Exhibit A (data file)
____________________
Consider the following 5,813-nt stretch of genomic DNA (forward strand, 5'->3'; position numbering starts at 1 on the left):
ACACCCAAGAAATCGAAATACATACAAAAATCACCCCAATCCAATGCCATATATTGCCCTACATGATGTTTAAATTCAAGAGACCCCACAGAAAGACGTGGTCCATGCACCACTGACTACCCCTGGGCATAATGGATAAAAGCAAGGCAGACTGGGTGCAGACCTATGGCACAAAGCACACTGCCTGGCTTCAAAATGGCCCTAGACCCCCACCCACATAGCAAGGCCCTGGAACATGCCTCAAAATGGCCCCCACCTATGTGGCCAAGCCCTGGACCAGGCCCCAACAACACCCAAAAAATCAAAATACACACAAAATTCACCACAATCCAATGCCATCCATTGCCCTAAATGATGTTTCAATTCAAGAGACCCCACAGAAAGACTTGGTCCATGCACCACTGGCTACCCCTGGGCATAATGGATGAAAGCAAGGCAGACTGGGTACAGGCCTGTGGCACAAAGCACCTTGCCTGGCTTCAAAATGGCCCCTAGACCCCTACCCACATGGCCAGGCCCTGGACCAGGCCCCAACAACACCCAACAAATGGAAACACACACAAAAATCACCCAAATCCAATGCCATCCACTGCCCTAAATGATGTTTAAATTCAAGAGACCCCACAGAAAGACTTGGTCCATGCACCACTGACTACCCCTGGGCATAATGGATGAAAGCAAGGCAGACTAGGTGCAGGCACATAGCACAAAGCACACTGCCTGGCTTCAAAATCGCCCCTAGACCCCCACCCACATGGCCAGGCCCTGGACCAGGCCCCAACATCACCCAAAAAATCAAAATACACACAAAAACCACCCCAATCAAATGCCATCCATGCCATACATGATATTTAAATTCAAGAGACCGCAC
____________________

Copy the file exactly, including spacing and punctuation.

Consider the following 5,813-nt stretch of genomic DNA (forward strand, 5'->3'; position numbering starts at 1 on the left):
ACACCCAAGAAATCGAAATACATACAAAAATCACCCCAATCCAATGCCATATATTGCCCTACATGATGTTTAAATTCAAGAGACCCCACAGAAAGACGTGGTCCATGCACCACTGACTACCCCTGGGCATAATGGATAAAAGCAAGGCAGACTGGGTGCAGACCTATGGCACAAAGCACACTGCCTGGCTTCAAAATGGCCCTAGACCCCCACCCACATAGCAAGGCCCTGGAACATGCCTCAAAATGGCCCCCACCTATGTGGCCAAGCCCTGGACCAGGCCCCAACAACACCCAAAAAATCAAAATACACACAAAATTCACCACAATCCAATGCCATCCATTGCCCTAAATGATGTTTCAATTCAAGAGACCCCACAGAAAGACTTGGTCCATGCACCACTGGCTACCCCTGGGCATAATGGATGAAAGCAAGGCAGACTGGGTACAGGCCTGTGGCACAAAGCACCTTGCCTGGCTTCAAAATGGCCCCTAGACCCCTACCCACATGGCCAGGCCCTGGACCAGGCCCCAACAACACCCAACAAATGGAAACACACACAAAAATCACCCAAATCCAATGCCATCCACTGCCCTAAATGATGTTTAAATTCAAGAGACCCCACAGAAAGACTTGGTCCATGCACCACTGACTACCCCTGGGCATAATGGATGAAAGCAAGGCAGACTAGGTGCAGGCACATAGCACAAAGCACACTGCCTGGCTTCAAAATCGCCCCTAGACCCCCACCCACATGGCCAGGCCCTGGACCAGGCCCCAACATCACCCAAAAAATCAAAATACACACAAAAACCACCCCAATCAAATGCCATCCATGCCATACATGATATTTAAATTCAAGAGACCGCAC